linkCould Johnson Be Long-Term Answer At Point?
Thursday, April 6, 2006
OF THE DAY
Q.Is Anthony Johnson an option as starting point guard for the Pacers long-term? In light of his improved individual play this season as a starter and with the inconsistency and injuries to Jamaal Tinsley, would the Pacers consider this going forward? Although not as creative as a passer as Jamaal, A.J. appears to be a better defender, better shooter, and not as turnover prone. The offense seems to flow better when he is at the point. If not, what more does he need to do to prove himself and do you think the Pacers will try and trade for or draft a point guard for next season? (From Neil in Indianapolis)
A. . This isn't just the question of the day. It just might be the question of the year, this season and next. There was a great deal of curiosity and concern about how things would shake out at point guard entering the season. The signing of Sarunas Jasikevicius, the injury problems plaguing Tinsley and the solid performance of Johnson as the fill-in starter created quite a bit of intrigue. Though a full season has passed, I'm not sure we've learned enough to draw conclusions about the present or future of the position.
Jasikevicius has played very well at times and poorly at others. He has to be an extremely effective offensive player to compensate for his defensive deficiencies. Tinsley has missed a huge chunk of the season, again, with injuries, strengthening the case for those who believe him physically incapable of providing the long-term answer. And Johnson has been his usual reliable self, putting together a second straight career year.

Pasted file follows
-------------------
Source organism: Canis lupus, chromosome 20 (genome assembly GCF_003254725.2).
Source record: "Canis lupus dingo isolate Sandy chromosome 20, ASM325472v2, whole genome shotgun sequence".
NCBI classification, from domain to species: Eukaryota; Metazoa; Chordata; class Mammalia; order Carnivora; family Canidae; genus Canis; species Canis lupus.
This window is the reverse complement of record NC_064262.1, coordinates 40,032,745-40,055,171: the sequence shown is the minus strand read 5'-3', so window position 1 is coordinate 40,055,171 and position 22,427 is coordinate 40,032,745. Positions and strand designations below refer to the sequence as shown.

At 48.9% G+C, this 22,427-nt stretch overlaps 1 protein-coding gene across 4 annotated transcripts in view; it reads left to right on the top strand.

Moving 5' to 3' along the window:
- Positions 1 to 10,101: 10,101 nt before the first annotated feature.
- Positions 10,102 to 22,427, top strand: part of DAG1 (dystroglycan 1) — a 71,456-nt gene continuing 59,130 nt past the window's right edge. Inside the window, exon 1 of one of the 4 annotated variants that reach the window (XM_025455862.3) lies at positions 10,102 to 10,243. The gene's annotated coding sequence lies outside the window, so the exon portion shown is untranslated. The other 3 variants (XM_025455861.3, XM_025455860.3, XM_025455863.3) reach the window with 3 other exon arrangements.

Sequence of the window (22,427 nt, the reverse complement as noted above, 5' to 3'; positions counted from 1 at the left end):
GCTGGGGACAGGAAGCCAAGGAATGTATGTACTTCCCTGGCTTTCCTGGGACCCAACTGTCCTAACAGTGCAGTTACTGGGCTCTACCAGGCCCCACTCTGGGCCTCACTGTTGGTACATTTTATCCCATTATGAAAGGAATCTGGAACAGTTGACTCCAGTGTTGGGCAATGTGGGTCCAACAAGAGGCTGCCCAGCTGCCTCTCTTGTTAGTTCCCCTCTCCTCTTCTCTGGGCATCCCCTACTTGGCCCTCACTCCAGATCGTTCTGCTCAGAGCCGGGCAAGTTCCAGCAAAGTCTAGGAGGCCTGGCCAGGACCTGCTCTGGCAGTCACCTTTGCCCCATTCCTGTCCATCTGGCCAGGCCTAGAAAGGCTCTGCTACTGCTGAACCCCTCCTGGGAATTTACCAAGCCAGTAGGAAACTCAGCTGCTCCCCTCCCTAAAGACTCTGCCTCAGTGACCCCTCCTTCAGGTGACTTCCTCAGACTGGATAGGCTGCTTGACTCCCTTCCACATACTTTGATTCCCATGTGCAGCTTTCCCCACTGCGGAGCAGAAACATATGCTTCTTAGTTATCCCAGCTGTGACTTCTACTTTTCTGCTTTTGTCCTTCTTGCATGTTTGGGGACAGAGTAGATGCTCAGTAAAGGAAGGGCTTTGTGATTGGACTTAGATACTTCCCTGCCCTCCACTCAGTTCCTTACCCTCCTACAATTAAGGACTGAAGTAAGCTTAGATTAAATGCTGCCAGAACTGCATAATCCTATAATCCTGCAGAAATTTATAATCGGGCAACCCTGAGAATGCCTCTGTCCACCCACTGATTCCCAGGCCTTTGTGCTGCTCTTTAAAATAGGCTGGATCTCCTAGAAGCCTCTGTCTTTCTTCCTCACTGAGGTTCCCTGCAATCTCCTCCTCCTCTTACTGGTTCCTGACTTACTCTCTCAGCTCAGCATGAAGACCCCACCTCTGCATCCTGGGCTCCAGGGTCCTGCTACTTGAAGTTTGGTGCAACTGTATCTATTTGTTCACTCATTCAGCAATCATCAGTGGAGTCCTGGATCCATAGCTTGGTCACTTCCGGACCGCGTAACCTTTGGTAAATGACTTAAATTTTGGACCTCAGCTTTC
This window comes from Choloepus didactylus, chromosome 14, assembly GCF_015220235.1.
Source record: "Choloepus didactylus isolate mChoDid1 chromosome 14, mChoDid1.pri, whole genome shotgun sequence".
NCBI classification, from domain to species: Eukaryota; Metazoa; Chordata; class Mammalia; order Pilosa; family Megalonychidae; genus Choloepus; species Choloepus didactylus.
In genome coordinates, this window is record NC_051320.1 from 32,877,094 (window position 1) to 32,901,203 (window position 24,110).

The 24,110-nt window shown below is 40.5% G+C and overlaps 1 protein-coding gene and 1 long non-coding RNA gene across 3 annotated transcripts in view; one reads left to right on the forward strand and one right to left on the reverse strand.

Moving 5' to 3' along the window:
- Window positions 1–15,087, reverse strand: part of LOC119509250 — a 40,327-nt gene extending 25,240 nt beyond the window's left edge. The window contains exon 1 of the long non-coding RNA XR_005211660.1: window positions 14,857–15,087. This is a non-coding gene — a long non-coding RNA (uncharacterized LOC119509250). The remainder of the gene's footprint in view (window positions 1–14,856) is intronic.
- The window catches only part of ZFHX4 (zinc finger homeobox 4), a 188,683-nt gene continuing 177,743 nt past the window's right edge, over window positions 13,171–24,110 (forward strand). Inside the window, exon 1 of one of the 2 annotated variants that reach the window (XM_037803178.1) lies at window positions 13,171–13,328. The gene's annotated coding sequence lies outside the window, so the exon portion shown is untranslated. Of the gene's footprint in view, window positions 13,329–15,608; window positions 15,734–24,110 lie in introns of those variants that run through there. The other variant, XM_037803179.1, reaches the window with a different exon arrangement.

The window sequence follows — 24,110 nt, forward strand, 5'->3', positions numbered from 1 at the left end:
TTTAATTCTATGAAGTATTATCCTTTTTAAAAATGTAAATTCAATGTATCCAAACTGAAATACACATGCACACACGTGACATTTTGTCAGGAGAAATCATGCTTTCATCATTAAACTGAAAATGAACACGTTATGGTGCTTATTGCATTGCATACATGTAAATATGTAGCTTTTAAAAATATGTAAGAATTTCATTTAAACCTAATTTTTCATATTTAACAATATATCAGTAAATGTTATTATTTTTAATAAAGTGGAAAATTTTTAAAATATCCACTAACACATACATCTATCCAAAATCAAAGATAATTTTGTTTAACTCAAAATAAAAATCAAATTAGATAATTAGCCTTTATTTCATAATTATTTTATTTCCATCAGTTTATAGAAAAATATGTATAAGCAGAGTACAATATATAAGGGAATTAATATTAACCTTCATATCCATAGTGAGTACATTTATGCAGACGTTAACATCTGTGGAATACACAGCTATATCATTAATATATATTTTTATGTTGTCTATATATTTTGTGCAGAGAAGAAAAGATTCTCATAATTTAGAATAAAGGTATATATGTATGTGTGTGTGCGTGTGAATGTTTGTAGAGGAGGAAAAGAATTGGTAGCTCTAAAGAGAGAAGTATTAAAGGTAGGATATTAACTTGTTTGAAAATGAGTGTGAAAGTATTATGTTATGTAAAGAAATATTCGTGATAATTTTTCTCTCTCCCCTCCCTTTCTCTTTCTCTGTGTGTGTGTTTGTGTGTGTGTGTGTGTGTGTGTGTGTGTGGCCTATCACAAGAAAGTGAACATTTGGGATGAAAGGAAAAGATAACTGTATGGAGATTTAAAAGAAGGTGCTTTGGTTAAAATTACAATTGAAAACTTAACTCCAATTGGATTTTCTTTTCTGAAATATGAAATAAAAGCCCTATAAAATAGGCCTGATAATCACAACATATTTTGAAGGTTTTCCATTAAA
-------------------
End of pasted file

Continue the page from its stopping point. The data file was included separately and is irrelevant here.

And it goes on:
The question isn't which of these three has played the best to this point. The question is whether any of the three have the ability to guide this team to the elite level of the NBA. Tinsley has talent but lacks durability and all too often plays with a disinterested demeanor that has a negative impact on the team. Jasikevicius has plenty of fire and playmaking ability but has been a disappointingly erratic shooter and must find a way to fill the holes in his defensive game. Johnson is solid but unspectacular. He doesn't make many mistakes, but neither is he a creator. He's the best defender of the three but isn't a stopper.
As much as I respect what he's done here the past two years, I'd have to be convinced Johnson has the skill set necessary to direct a contending team on a full-time basis, though he could certainly help a team win a ring as a backup. If you could somehow combine Tinsley's creativity, Jasikevicius' fire and Johnson's consistency, you'd have the answer. Separately, however, the questions remain.